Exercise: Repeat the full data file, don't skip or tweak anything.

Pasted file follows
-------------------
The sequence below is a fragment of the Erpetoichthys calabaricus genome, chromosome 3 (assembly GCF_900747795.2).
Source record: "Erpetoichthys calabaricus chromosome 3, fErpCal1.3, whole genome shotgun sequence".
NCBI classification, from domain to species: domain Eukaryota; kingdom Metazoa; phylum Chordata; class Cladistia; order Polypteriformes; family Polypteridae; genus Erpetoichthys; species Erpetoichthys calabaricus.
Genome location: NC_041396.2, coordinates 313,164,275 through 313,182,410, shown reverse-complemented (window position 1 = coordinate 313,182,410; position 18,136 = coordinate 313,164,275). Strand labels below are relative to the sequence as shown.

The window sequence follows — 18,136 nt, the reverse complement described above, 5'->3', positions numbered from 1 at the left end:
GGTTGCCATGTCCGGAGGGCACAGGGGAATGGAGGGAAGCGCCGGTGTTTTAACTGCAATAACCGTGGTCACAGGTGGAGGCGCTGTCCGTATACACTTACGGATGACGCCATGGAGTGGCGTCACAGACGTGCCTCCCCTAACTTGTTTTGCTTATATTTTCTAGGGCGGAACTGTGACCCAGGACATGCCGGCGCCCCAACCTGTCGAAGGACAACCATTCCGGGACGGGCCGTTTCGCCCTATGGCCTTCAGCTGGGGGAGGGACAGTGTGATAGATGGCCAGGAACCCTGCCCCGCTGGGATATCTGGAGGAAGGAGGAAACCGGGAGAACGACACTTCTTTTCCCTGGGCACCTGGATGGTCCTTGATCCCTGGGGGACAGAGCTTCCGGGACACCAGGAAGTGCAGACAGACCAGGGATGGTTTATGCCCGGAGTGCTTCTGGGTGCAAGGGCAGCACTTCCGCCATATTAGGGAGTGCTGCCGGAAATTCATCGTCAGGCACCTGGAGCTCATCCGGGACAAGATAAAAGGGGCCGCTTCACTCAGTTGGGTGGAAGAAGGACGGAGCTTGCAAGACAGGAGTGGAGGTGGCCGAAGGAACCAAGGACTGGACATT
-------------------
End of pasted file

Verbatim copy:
The sequence below is a fragment of the Erpetoichthys calabaricus genome, chromosome 3 (assembly GCF_900747795.2).
Source record: "Erpetoichthys calabaricus chromosome 3, fErpCal1.3, whole genome shotgun sequence".
NCBI classification, from domain to species: domain Eukaryota; kingdom Metazoa; phylum Chordata; class Cladistia; order Polypteriformes; family Polypteridae; genus Erpetoichthys; species Erpetoichthys calabaricus.
Genome location: NC_041396.2, coordinates 313,164,275 through 313,182,410, shown reverse-complemented (window position 1 = coordinate 313,182,410; position 18,136 = coordinate 313,164,275). Strand labels below are relative to the sequence as shown.

The window sequence follows — 18,136 nt, the reverse complement described above, 5'->3', positions numbered from 1 at the left end:
GGTTGCCATGTCCGGAGGGCACAGGGGAATGGAGGGAAGCGCCGGTGTTTTAACTGCAATAACCGTGGTCACAGGTGGAGGCGCTGTCCGTATACACTTACGGATGACGCCATGGAGTGGCGTCACAGACGTGCCTCCCCTAACTTGTTTTGCTTATATTTTCTAGGGCGGAACTGTGACCCAGGACATGCCGGCGCCCCAACCTGTCGAAGGACAACCATTCCGGGACGGGCCGTTTCGCCCTATGGCCTTCAGCTGGGGGAGGGACAGTGTGATAGATGGCCAGGAACCCTGCCCCGCTGGGATATCTGGAGGAAGGAGGAAACCGGGAGAACGACACTTCTTTTCCCTGGGCACCTGGATGGTCCTTGATCCCTGGGGGACAGAGCTTCCGGGACACCAGGAAGTGCAGACAGACCAGGGATGGTTTATGCCCGGAGTGCTTCTGGGTGCAAGGGCAGCACTTCCGCCATATTAGGGAGTGCTGCCGGAAATTCATCGTCAGGCACCTGGAGCTCATCCGGGACAAGATAAAAGGGGCCGCTTCACTCAGTTGGGTGGAAGAAGGACGGAGCTTGCAAGACAGGAGTGGAGGTGGCCGAAGGAACCAAGGACTGGACATT